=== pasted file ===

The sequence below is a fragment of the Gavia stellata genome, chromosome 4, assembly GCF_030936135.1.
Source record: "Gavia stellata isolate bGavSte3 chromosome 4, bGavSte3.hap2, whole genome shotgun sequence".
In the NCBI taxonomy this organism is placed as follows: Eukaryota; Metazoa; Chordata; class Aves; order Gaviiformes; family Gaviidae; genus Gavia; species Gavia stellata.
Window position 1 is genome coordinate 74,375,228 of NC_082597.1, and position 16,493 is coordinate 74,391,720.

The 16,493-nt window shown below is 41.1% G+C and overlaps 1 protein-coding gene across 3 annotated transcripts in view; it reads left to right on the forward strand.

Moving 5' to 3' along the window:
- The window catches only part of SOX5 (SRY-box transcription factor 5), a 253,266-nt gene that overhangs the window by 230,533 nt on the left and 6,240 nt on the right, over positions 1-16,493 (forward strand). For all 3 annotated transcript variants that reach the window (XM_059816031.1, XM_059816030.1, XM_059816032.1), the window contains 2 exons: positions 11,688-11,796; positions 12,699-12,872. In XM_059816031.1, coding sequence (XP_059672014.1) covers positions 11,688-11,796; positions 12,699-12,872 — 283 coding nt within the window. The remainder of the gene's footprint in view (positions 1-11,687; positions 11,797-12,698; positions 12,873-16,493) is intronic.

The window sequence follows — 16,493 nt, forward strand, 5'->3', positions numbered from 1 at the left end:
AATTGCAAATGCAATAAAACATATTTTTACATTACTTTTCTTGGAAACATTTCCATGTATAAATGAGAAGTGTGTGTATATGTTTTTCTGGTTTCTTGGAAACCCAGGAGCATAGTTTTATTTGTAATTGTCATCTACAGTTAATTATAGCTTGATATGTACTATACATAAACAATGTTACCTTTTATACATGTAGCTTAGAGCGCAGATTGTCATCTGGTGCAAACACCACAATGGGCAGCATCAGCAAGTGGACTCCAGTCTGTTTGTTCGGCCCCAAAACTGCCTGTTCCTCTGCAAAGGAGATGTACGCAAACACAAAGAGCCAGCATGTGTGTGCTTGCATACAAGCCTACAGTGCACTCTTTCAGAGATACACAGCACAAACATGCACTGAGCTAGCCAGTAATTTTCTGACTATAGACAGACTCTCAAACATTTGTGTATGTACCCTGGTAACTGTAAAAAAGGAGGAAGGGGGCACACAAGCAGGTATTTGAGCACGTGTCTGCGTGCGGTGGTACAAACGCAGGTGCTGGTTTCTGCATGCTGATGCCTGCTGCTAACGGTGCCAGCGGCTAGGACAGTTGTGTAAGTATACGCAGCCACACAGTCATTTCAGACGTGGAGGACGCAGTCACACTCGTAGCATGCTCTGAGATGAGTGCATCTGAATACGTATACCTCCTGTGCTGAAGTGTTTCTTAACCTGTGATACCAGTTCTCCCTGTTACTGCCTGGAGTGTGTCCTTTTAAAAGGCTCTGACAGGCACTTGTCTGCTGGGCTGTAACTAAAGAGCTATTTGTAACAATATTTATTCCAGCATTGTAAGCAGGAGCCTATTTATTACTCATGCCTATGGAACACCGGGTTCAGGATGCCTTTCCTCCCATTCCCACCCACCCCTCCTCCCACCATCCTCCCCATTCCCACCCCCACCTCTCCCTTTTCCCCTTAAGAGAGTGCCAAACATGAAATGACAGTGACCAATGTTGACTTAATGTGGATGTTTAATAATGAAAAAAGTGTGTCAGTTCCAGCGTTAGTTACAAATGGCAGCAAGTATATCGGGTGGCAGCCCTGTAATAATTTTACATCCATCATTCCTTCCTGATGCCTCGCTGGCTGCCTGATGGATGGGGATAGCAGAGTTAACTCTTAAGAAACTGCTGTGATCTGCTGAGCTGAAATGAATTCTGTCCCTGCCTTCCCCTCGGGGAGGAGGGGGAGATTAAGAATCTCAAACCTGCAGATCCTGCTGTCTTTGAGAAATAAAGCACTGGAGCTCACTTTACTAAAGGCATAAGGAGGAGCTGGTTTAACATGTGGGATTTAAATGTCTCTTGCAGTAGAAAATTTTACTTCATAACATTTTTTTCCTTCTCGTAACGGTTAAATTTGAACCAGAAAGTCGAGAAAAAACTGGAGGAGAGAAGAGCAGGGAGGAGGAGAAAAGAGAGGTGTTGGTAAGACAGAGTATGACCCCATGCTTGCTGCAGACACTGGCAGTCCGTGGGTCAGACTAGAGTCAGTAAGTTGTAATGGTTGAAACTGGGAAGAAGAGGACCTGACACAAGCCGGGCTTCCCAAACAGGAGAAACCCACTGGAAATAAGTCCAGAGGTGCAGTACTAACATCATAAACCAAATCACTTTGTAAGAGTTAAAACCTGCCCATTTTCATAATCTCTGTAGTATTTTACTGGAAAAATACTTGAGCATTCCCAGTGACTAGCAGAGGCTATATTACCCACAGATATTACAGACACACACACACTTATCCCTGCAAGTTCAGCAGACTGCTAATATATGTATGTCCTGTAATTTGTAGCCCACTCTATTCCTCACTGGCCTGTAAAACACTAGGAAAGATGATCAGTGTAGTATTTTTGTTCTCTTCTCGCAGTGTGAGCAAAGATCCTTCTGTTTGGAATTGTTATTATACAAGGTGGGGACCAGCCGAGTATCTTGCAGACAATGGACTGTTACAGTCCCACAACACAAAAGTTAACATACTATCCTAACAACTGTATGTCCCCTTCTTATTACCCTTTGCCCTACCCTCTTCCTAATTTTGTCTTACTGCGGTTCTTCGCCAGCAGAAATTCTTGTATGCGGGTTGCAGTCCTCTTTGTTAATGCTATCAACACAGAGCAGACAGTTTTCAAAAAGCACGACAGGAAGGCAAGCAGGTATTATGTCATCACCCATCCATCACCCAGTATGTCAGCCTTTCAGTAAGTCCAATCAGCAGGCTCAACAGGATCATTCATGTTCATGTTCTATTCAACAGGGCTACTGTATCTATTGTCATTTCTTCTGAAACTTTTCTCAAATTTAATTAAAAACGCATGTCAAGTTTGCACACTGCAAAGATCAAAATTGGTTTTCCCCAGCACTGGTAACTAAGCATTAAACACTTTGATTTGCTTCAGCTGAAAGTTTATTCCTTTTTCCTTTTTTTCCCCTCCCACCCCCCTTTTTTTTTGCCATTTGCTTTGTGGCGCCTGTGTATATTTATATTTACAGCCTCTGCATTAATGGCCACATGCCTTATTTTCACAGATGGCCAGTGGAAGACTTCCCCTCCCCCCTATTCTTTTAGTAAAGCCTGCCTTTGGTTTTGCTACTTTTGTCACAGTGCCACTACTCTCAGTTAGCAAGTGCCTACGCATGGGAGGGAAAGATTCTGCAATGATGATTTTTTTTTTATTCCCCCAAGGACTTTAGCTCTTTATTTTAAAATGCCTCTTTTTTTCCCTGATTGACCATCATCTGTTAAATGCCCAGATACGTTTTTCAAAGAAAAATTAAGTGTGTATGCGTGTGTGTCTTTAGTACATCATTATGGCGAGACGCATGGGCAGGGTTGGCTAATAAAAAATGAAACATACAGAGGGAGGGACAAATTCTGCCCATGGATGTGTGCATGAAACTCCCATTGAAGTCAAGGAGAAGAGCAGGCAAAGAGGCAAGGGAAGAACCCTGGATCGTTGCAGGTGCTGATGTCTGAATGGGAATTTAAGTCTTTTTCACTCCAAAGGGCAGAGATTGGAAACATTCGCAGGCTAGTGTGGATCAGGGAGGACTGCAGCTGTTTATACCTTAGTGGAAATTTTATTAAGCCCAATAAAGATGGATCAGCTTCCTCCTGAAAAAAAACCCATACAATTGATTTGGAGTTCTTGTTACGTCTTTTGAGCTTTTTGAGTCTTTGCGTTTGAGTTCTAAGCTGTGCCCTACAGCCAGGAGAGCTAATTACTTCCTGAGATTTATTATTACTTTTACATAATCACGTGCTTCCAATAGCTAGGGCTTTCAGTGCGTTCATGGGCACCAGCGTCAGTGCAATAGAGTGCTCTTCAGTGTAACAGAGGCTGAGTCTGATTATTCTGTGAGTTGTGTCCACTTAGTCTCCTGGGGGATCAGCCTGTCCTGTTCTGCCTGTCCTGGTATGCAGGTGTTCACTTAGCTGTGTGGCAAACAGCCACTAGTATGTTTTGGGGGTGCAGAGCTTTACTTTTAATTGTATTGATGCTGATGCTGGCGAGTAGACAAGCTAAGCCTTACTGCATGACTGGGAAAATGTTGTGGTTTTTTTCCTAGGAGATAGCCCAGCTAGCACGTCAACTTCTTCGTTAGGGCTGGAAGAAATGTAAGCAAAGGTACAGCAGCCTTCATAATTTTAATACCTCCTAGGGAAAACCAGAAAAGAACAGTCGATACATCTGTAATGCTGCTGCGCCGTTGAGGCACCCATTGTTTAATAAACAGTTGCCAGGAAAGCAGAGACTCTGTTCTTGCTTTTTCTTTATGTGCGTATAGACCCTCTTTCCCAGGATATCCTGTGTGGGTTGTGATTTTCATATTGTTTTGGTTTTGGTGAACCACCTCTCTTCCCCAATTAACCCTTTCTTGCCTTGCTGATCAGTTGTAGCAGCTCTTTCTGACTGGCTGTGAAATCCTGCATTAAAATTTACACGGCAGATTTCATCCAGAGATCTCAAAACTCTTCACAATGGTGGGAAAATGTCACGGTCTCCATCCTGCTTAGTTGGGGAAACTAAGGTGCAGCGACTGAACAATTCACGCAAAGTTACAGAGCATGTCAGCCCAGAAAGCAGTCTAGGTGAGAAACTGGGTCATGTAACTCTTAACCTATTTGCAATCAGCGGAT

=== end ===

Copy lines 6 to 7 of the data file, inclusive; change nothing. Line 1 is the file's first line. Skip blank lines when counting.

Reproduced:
Moving 5' to 3' along the window:
- The window catches only part of SOX5 (SRY-box transcription factor 5), a 253,266-nt gene that overhangs the window by 230,533 nt on the left and 6,240 nt on the right, over positions 1-16,493 (forward strand). For all 3 annotated transcript variants that reach the window (XM_059816031.1, XM_059816030.1, XM_059816032.1), the window contains 2 exons: positions 11,688-11,796; positions 12,699-12,872. In XM_059816031.1, coding sequence (XP_059672014.1) covers positions 11,688-11,796; positions 12,699-12,872 — 283 coding nt within the window. The remainder of the gene's footprint in view (positions 1-11,687; positions 11,797-12,698; positions 12,873-16,493) is intronic.